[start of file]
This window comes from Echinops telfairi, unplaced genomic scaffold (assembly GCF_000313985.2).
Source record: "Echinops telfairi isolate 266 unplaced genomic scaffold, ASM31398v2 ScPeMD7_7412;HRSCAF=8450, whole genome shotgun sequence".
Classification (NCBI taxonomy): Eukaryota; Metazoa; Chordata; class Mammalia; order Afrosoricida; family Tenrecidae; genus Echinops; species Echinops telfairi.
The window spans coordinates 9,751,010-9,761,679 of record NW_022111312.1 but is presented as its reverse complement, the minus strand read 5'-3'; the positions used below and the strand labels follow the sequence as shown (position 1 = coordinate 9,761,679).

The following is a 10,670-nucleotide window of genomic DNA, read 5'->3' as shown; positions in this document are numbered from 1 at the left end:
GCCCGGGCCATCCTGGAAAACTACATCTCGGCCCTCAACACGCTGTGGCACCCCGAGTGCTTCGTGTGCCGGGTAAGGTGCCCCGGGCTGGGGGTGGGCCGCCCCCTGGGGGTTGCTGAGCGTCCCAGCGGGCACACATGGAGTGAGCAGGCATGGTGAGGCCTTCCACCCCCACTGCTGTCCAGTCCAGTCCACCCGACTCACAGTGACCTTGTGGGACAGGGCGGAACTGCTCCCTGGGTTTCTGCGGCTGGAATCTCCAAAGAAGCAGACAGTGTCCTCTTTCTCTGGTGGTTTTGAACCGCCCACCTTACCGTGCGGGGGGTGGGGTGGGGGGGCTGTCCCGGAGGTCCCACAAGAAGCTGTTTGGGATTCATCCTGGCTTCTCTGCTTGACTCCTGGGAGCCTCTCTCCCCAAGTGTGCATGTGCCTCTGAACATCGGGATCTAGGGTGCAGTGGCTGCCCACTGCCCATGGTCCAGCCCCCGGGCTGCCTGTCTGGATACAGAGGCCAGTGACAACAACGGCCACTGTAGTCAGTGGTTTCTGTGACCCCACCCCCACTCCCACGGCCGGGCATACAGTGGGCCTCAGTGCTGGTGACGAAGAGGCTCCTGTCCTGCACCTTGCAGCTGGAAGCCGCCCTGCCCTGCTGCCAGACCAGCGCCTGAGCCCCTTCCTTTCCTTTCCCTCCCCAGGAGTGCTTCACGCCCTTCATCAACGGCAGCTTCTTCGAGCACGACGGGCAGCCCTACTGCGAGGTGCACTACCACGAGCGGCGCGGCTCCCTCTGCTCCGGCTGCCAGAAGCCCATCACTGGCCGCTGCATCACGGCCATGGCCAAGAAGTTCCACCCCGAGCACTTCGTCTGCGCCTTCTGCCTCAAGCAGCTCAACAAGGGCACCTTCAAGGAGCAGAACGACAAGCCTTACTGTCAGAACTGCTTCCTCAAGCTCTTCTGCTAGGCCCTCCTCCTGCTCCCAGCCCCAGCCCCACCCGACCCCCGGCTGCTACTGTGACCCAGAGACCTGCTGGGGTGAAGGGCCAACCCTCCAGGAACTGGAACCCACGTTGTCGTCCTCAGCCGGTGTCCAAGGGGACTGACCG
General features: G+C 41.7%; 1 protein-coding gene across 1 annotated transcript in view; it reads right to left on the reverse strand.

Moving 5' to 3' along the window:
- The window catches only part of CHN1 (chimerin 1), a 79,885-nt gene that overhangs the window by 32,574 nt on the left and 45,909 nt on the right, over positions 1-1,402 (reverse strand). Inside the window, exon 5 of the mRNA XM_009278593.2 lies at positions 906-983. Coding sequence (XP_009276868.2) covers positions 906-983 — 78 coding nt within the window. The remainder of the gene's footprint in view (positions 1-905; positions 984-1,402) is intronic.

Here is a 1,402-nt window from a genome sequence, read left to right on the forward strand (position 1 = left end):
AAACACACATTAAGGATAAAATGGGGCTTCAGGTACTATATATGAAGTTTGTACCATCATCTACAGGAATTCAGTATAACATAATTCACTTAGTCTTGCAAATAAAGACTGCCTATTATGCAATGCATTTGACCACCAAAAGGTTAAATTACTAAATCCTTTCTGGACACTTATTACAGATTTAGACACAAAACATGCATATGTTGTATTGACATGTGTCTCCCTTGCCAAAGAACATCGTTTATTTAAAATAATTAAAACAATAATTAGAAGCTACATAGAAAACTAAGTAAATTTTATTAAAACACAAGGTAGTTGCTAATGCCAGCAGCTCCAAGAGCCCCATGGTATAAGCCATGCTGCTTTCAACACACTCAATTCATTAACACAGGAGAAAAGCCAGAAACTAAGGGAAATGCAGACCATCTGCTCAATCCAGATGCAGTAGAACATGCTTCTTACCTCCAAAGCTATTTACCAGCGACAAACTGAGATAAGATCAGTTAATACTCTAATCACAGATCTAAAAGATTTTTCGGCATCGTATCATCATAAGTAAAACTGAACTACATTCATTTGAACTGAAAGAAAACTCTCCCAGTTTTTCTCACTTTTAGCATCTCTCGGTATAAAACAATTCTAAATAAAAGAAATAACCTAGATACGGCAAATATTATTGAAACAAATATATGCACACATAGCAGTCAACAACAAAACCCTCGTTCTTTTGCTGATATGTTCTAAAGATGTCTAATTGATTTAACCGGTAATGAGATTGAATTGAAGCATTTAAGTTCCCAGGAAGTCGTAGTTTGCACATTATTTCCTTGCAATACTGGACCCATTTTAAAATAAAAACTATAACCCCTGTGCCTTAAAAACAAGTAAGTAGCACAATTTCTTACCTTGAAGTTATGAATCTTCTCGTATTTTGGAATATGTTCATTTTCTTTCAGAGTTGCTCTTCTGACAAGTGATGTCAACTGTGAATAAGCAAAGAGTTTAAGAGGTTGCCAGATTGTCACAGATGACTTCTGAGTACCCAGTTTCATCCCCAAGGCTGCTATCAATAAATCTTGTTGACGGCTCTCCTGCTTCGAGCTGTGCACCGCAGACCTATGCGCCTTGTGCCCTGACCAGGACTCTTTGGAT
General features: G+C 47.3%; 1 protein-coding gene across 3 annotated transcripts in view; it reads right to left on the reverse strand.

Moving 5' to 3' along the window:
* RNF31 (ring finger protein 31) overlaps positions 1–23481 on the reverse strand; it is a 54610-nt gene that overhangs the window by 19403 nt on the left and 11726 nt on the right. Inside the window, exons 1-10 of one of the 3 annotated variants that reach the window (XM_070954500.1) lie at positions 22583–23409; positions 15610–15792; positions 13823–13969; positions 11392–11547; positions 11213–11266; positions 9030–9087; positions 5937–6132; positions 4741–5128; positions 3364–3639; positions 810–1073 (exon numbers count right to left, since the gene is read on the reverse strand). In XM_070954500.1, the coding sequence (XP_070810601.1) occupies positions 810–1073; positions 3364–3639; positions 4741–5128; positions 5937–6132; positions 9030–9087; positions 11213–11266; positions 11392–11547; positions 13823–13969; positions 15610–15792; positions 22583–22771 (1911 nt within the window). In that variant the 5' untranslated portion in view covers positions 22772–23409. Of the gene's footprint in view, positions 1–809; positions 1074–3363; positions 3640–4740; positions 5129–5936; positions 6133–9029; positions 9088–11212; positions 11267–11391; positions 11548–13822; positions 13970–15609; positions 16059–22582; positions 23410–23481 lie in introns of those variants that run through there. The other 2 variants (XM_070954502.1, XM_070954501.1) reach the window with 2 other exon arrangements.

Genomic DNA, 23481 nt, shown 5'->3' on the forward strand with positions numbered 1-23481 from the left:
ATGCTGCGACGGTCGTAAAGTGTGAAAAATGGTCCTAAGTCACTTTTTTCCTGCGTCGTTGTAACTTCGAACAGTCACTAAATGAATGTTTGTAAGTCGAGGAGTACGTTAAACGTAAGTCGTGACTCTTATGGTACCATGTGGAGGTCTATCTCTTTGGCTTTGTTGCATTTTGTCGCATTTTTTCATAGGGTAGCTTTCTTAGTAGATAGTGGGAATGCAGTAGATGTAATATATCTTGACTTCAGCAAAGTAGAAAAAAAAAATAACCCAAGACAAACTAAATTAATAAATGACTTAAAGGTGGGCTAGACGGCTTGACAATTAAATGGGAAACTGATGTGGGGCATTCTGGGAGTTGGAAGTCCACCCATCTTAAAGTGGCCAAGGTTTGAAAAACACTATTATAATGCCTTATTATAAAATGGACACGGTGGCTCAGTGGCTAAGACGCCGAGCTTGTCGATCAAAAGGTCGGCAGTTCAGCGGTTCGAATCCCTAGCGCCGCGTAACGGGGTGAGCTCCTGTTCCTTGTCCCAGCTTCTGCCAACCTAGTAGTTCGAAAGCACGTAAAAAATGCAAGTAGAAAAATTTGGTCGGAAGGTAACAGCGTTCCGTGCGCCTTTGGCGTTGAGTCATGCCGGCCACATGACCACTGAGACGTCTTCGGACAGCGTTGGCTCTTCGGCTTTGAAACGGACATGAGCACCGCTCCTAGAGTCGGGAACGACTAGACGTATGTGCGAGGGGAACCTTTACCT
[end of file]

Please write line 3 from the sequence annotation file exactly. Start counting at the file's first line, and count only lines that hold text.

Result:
Classification (NCBI taxonomy): Eukaryota; Metazoa; Chordata; class Mammalia; order Afrosoricida; family Tenrecidae; genus Echinops; species Echinops telfairi.